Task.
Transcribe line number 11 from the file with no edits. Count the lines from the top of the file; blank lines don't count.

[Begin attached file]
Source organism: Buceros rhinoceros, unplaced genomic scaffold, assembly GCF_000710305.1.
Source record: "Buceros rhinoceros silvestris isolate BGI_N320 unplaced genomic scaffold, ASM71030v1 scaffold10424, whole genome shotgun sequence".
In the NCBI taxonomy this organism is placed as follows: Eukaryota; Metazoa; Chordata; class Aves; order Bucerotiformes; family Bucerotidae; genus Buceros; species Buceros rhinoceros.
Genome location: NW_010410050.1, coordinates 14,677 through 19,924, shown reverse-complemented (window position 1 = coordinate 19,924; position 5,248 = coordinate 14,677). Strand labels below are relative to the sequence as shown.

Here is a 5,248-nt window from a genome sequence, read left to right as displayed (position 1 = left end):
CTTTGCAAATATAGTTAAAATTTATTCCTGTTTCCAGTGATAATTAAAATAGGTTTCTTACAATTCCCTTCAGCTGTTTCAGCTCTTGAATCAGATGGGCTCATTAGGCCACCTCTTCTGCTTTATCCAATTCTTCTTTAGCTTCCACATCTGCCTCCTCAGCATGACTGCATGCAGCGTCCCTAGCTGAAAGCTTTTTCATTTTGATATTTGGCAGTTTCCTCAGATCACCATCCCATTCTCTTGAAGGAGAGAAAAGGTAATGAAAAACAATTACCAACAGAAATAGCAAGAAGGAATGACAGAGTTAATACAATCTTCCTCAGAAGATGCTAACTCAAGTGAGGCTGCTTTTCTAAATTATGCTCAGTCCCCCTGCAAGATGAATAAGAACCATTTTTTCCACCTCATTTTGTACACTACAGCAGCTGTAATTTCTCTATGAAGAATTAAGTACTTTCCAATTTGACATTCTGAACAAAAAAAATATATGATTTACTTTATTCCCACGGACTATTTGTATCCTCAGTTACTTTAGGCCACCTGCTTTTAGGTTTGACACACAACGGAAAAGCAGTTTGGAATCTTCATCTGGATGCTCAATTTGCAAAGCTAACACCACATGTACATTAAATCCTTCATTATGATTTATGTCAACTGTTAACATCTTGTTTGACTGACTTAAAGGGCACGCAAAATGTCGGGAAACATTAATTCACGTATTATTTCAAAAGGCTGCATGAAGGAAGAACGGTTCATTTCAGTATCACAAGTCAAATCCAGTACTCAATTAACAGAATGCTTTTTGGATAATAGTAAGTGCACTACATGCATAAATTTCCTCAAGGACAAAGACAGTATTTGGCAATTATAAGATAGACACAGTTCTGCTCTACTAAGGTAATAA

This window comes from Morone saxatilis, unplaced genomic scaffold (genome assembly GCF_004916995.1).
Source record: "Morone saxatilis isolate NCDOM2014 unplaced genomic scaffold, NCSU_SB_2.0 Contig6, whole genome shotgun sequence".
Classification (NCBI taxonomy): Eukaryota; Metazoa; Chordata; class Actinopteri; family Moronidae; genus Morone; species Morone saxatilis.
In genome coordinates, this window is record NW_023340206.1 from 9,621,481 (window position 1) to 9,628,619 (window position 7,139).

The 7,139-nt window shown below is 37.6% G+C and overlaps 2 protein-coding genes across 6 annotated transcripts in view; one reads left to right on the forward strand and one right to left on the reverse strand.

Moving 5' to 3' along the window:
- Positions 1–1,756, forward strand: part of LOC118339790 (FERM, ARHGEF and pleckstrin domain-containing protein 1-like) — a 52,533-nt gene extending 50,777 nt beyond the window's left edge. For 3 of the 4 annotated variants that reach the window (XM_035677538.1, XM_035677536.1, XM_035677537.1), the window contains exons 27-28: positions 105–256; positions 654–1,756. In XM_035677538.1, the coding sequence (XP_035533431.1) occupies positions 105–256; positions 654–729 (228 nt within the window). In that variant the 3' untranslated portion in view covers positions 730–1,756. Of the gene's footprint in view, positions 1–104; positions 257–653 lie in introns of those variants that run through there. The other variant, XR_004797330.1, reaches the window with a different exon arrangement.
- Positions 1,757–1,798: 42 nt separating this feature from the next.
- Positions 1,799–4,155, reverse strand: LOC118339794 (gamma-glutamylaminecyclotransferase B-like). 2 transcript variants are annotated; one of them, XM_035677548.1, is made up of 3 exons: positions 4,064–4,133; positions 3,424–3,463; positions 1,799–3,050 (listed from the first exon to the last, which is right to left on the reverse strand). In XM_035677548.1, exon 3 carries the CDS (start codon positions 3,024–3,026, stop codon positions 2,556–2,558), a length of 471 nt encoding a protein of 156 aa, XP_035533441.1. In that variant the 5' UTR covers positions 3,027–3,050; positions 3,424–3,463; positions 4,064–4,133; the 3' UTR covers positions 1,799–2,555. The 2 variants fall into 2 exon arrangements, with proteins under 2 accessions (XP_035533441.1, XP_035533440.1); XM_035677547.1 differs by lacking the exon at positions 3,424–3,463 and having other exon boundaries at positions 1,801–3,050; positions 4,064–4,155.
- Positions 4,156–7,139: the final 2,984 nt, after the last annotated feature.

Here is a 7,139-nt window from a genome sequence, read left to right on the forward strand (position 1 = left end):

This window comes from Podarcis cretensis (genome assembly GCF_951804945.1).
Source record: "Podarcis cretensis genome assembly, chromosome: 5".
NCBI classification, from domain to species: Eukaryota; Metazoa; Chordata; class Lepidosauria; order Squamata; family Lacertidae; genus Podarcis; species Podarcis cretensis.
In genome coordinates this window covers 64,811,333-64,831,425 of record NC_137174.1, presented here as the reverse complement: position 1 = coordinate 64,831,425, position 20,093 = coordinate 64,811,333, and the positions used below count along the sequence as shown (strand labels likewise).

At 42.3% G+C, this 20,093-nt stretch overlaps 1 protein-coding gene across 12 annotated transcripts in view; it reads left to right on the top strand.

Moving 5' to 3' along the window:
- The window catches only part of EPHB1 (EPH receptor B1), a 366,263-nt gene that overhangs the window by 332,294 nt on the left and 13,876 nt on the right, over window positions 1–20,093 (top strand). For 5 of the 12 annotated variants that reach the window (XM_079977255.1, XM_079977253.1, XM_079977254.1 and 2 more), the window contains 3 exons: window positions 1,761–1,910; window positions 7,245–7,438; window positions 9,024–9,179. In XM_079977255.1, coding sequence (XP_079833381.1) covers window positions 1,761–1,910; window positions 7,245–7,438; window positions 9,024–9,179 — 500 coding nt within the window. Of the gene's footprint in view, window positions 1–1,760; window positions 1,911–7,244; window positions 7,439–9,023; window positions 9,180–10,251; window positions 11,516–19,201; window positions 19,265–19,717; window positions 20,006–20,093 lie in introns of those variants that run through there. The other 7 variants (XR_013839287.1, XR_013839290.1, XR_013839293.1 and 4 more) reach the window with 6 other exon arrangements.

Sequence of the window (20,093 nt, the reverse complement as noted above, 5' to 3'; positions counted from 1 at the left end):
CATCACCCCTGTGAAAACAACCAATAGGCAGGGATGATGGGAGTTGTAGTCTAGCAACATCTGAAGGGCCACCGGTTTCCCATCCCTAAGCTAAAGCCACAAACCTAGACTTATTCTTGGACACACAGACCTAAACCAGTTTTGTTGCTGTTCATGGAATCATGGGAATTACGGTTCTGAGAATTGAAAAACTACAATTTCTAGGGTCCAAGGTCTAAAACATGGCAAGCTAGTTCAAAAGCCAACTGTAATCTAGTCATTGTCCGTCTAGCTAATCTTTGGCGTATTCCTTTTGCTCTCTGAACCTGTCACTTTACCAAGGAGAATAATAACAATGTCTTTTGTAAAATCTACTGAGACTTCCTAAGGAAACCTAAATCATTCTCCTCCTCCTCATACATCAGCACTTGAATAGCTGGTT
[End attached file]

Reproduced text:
The 7,139-nt window shown below is 37.6% G+C and overlaps 2 protein-coding genes across 6 annotated transcripts in view; one reads left to right on the forward strand and one right to left on the reverse strand.